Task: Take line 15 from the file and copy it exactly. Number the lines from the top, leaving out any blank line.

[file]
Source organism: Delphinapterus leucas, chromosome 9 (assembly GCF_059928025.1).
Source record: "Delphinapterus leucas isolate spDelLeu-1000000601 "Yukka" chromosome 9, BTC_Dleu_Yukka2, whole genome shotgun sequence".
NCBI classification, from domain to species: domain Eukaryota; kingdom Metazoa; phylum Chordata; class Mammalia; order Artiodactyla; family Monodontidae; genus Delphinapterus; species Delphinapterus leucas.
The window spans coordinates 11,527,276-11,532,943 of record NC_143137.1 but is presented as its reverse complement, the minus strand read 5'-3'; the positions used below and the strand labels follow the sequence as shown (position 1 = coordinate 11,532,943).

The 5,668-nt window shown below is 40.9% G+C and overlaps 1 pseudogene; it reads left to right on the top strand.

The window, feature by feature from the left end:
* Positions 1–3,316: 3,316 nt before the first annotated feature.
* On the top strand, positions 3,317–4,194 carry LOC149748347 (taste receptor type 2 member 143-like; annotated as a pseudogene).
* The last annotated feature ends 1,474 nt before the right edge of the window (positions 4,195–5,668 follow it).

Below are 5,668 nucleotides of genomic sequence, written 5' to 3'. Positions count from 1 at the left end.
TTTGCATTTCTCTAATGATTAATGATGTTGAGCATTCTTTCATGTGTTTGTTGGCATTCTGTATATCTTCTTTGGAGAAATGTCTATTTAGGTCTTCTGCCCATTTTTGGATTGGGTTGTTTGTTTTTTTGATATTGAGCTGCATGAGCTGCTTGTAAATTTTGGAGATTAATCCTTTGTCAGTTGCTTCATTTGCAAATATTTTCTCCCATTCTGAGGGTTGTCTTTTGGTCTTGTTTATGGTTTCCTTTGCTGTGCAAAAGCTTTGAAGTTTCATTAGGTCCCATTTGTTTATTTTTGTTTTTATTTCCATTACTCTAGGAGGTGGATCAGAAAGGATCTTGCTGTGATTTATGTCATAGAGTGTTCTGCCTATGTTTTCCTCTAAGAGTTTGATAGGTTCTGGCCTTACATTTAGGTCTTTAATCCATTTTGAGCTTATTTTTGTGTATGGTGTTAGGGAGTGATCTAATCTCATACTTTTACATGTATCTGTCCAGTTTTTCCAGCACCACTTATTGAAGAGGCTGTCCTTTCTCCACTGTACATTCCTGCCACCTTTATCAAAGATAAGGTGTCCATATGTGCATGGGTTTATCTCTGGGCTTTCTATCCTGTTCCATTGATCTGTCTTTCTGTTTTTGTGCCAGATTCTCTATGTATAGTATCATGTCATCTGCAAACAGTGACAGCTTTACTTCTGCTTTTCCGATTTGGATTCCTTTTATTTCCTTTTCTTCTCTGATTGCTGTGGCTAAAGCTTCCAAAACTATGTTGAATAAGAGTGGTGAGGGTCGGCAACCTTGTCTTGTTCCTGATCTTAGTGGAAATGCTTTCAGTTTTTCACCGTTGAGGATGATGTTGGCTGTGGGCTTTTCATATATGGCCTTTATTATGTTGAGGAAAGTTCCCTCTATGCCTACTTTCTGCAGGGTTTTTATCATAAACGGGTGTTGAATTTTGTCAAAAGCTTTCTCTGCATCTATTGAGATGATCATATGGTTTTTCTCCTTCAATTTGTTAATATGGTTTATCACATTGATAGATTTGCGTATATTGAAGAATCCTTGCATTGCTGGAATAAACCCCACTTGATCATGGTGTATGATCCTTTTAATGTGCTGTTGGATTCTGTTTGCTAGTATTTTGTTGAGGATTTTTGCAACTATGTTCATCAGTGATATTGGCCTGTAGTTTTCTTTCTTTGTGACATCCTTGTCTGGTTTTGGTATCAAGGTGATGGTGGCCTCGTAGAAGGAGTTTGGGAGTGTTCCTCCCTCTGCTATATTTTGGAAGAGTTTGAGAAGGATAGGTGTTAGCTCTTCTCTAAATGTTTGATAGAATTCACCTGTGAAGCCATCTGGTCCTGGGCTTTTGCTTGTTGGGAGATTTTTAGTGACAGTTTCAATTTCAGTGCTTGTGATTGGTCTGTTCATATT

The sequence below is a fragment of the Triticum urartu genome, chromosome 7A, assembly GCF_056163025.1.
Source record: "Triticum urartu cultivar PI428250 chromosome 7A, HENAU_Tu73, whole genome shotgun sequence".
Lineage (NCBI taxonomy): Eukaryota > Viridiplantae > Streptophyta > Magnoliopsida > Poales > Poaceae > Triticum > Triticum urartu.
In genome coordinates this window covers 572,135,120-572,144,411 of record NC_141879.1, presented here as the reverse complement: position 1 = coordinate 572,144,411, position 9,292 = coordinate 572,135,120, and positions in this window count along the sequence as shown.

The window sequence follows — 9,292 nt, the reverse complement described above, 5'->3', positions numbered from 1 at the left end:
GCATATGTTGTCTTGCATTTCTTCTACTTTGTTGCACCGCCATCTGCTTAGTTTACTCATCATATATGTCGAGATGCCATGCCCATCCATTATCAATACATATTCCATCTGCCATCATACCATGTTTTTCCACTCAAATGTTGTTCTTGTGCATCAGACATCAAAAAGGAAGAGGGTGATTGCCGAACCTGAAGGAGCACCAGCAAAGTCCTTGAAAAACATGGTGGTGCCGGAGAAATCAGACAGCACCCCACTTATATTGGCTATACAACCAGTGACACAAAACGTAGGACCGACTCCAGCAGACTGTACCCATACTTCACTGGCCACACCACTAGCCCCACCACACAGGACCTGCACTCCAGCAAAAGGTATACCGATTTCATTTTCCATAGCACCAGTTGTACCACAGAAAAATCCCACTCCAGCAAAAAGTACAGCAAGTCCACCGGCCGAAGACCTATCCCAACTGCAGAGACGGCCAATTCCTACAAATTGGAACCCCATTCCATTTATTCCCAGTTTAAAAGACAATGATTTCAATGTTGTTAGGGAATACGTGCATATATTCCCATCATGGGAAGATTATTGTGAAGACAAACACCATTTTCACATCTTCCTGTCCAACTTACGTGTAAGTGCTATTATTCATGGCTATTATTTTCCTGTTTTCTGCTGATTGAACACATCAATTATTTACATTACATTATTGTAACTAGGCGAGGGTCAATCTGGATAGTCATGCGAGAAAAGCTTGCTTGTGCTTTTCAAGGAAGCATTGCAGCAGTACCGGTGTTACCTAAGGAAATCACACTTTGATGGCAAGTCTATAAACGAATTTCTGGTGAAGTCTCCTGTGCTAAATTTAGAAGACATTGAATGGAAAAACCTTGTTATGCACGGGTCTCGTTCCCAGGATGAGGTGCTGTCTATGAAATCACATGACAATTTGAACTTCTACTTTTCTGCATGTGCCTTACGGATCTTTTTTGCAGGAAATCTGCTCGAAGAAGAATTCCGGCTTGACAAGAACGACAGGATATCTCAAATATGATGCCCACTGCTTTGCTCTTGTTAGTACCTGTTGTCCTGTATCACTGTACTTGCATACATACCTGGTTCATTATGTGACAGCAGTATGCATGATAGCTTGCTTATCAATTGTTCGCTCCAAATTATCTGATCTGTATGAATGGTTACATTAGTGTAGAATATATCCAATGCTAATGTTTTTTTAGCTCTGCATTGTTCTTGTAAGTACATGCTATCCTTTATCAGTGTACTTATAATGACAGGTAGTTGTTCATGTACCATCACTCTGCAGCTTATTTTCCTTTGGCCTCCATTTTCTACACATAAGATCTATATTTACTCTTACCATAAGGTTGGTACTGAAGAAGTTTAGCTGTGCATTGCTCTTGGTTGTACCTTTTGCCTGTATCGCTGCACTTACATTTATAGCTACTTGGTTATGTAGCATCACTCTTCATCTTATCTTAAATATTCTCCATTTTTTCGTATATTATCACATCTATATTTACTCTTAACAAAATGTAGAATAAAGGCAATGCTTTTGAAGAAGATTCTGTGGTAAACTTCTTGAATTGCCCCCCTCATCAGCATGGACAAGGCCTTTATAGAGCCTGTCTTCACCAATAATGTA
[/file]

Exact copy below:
In genome coordinates this window covers 572,135,120-572,144,411 of record NC_141879.1, presented here as the reverse complement: position 1 = coordinate 572,144,411, position 9,292 = coordinate 572,135,120, and positions in this window count along the sequence as shown.